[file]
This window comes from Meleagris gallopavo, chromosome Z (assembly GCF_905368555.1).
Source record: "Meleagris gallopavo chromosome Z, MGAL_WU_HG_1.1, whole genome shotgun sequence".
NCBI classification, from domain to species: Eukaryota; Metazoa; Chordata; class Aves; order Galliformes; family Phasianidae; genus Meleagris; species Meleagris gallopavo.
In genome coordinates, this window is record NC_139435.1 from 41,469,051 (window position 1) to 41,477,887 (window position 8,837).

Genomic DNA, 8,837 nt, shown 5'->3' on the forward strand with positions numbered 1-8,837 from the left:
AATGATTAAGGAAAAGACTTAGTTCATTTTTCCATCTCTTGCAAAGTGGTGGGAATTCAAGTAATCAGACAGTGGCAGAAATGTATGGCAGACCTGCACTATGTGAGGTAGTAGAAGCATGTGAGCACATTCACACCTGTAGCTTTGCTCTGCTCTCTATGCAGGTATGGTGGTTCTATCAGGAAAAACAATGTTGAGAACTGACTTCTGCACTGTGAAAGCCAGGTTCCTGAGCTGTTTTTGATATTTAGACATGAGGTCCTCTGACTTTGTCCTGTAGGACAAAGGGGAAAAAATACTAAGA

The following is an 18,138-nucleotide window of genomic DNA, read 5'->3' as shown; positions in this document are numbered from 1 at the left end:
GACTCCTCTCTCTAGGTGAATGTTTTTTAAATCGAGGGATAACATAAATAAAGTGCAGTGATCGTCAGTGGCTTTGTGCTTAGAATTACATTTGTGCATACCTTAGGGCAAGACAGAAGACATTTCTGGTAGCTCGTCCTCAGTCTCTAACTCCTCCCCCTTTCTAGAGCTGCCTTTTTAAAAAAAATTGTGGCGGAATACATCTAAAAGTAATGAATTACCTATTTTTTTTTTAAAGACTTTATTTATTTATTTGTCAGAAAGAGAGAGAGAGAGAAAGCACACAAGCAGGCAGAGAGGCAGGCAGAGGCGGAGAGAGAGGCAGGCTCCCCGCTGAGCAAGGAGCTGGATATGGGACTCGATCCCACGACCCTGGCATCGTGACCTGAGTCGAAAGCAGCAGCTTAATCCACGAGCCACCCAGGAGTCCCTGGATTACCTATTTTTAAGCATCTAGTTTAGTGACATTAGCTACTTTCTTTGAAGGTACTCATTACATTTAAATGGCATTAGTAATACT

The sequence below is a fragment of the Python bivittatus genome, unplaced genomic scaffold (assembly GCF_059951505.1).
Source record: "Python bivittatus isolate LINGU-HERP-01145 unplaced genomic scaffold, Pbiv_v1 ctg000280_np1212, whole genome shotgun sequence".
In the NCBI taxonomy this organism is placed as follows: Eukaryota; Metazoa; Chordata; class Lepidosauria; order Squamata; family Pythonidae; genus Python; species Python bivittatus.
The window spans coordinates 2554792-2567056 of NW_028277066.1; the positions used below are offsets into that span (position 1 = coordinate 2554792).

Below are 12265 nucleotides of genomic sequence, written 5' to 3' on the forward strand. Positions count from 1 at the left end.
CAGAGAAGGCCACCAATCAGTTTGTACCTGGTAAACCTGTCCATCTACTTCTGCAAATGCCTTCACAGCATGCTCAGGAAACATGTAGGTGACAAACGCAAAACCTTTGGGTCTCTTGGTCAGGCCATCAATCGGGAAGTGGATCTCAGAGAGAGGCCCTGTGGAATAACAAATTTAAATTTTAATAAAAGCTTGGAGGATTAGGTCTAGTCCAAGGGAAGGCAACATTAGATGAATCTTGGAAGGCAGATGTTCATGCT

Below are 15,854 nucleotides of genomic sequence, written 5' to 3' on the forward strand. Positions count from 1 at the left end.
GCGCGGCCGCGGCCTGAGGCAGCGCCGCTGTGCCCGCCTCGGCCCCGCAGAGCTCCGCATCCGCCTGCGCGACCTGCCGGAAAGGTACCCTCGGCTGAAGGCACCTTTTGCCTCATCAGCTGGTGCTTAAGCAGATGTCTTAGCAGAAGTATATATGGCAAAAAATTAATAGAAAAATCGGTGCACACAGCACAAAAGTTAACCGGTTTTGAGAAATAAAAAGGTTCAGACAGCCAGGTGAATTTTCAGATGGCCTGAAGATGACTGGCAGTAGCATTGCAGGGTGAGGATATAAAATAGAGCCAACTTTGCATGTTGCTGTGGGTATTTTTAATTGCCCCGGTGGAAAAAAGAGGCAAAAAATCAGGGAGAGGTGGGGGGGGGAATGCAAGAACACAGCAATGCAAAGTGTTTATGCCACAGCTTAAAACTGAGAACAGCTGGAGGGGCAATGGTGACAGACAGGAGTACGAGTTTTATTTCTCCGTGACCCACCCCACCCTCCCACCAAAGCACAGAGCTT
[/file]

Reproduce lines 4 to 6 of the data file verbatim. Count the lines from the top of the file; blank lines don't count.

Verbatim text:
In genome coordinates, this window is record NC_139435.1 from 41,469,051 (window position 1) to 41,477,887 (window position 8,837).

Genomic DNA, 8,837 nt, shown 5'->3' on the forward strand with positions numbered 1-8,837 from the left:
AATGATTAAGGAAAAGACTTAGTTCATTTTTCCATCTCTTGCAAAGTGGTGGGAATTCAAGTAATCAGACAGTGGCAGAAATGTATGGCAGACCTGCACTATGTGAGGTAGTAGAAGCATGTGAGCACATTCACACCTGTAGCTTTGCTCTGCTCTCTATGCAGGTATGGTGGTTCTATCAGGAAAAACAATGTTGAGAACTGACTTCTGCACTGTGAAAGCCAGGTTCCTGAGCTGTTTTTGATATTTAGACATGAGGTCCTCTGACTTTGTCCTGTAGGACAAAGGGGAAAAAATACTAAGA